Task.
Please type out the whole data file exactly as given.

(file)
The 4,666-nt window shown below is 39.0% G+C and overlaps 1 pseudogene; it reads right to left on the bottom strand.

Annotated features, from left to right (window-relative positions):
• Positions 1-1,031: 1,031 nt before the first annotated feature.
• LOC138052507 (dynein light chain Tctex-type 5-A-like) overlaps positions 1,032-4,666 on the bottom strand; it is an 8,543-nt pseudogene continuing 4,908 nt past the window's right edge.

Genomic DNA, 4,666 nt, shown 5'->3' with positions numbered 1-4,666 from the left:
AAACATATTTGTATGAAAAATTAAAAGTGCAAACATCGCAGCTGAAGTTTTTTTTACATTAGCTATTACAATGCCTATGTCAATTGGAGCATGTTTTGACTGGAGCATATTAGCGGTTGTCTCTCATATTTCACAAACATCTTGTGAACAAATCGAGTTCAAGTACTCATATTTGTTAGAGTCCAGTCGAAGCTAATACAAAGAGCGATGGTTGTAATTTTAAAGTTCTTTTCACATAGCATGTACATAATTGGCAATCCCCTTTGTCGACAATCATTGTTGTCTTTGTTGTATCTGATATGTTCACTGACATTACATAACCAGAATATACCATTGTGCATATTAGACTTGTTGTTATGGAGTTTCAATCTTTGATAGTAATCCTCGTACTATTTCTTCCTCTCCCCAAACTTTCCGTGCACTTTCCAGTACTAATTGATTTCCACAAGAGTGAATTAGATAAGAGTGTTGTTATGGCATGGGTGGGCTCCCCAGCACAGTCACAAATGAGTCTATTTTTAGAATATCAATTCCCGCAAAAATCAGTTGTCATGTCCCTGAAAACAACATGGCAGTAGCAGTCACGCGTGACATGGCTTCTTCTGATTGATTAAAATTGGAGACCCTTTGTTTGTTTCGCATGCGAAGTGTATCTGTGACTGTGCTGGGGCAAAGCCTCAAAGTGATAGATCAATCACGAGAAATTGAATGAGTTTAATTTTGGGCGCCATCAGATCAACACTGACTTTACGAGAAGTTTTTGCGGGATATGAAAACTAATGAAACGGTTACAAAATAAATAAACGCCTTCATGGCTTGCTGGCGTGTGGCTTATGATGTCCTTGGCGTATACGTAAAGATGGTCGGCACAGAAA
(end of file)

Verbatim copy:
The 4,666-nt window shown below is 39.0% G+C and overlaps 1 pseudogene; it reads right to left on the bottom strand.

Annotated features, from left to right (window-relative positions):
• Positions 1-1,031: 1,031 nt before the first annotated feature.
• LOC138052507 (dynein light chain Tctex-type 5-A-like) overlaps positions 1,032-4,666 on the bottom strand; it is an 8,543-nt pseudogene continuing 4,908 nt past the window's right edge.

Genomic DNA, 4,666 nt, shown 5'->3' with positions numbered 1-4,666 from the left:
AAACATATTTGTATGAAAAATTAAAAGTGCAAACATCGCAGCTGAAGTTTTTTTTACATTAGCTATTACAATGCCTATGTCAATTGGAGCATGTTTTGACTGGAGCATATTAGCGGTTGTCTCTCATATTTCACAAACATCTTGTGAACAAATCGAGTTCAAGTACTCATATTTGTTAGAGTCCAGTCGAAGCTAATACAAAGAGCGATGGTTGTAATTTTAAAGTTCTTTTCACATAGCATGTACATAATTGGCAATCCCCTTTGTCGACAATCATTGTTGTCTTTGTTGTATCTGATATGTTCACTGACATTACATAACCAGAATATACCATTGTGCATATTAGACTTGTTGTTATGGAGTTTCAATCTTTGATAGTAATCCTCGTACTATTTCTTCCTCTCCCCAAACTTTCCGTGCACTTTCCAGTACTAATTGATTTCCACAAGAGTGAATTAGATAAGAGTGTTGTTATGGCATGGGTGGGCTCCCCAGCACAGTCACAAATGAGTCTATTTTTAGAATATCAATTCCCGCAAAAATCAGTTGTCATGTCCCTGAAAACAACATGGCAGTAGCAGTCACGCGTGACATGGCTTCTTCTGATTGATTAAAATTGGAGACCCTTTGTTTGTTTCGCATGCGAAGTGTATCTGTGACTGTGCTGGGGCAAAGCCTCAAAGTGATAGATCAATCACGAGAAATTGAATGAGTTTAATTTTGGGCGCCATCAGATCAACACTGACTTTACGAGAAGTTTTTGCGGGATATGAAAACTAATGAAACGGTTACAAAATAAATAAACGCCTTCATGGCTTGCTGGCGTGTGGCTTATGATGTCCTTGGCGTATACGTAAAGATGGTCGGCACAGAAA